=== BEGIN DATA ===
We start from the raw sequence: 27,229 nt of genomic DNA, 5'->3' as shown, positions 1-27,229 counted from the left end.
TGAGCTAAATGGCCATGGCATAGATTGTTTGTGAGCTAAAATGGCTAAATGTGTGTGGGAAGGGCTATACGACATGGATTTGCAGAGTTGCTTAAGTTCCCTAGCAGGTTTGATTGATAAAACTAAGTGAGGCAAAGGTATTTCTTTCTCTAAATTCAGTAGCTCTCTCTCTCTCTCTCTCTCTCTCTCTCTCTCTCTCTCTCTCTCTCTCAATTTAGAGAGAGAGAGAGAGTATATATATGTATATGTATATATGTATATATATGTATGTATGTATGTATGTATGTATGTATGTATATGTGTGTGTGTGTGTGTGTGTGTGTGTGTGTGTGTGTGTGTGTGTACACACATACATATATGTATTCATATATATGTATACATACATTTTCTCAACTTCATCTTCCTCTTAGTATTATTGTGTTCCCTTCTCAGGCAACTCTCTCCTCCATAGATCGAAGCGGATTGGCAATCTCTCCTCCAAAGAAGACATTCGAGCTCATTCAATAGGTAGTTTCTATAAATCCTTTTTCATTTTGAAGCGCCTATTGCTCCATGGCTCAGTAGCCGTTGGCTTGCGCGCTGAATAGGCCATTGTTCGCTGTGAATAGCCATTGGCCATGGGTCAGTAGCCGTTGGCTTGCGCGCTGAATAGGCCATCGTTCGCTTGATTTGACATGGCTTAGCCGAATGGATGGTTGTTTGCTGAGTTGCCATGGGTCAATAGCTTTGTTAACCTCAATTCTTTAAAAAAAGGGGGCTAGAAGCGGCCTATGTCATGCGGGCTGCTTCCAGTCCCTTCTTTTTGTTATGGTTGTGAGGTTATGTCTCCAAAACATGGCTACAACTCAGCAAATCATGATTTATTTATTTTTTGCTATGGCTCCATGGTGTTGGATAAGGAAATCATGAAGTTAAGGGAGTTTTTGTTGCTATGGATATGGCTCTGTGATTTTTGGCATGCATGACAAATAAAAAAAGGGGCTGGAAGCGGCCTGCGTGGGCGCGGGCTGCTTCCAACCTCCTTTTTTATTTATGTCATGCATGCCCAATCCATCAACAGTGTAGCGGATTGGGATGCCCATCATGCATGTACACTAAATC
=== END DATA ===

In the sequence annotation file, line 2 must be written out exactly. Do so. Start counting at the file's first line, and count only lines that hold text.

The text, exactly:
TGAGCTAAATGGCCATGGCATAGATTGTTTGTGAGCTAAAATGGCTAAATGTGTGTGGGAAGGGCTATACGACATGGATTTGCAGAGTTGCTTAAGTTCCCTAGCAGGTTTGATTGATAAAACTAAGTGAGGCAAAGGTATTTCTTTCTCTAAATTCAGTAGCTCTCTCTCTCTCTCTCTCTCTCTCTCTCTCTCTCTCTCTCTCTCTCTCAATTTAGAGAGAGAGAGAGAGTATATATATGTATATGTATATATGTATATATATGTATGTATGTATGTATGTATGTATGTATGTATATGTGTGTGTGTGTGTGTGTGTGTGTGTGTGTGTGTGTGTGTGTGTACACACATACATATATGTATTCATATATATGTATACATACATTTTCTCAACTTCATCTTCCTCTTAGTATTATTGTGTTCCCTTCTCAGGCAACTCTCTCCTCCATAGATCGAAGCGGATTGGCAATCTCTCCTCCAAAGAAGACATTCGAGCTCATTCAATAGGTAGTTTCTATAAATCCTTTTTCATTTTGAAGCGCCTATTGCTCCATGGCTCAGTAGCCGTTGGCTTGCGCGCTGAATAGGCCATTGTTCGCTGTGAATAGCCATTGGCCATGGGTCAGTAGCCGTTGGCTTGCGCGCTGAATAGGCCATCGTTCGCTTGATTTGACATGGCTTAGCCGAATGGATGGTTGTTTGCTGAGTTGCCATGGGTCAATAGCTTTGTTAACCTCAATTCTTTAAAAAAAGGGGGCTAGAAGCGGCCTATGTCATGCGGGCTGCTTCCAGTCCCTTCTTTTTGTTATGGTTGTGAGGTTATGTCTCCAAAACATGGCTACAACTCAGCAAATCATGATTTATTTATTTTTTGCTATGGCTCCATGGTGTTGGATAAGGAAATCATGAAGTTAAGGGAGTTTTTGTTGCTATGGATATGGCTCTGTGATTTTTGGCATGCATGACAAATAAAAAAAGGGGCTGGAAGCGGCCTGCGTGGGCGCGGGCTGCTTCCAACCTCCTTTTTTATTTATGTCATGCATGCCCAATCCATCAACAGTGTAGCGGATTGGGATGCCCATCATGCATGTACACTAAATC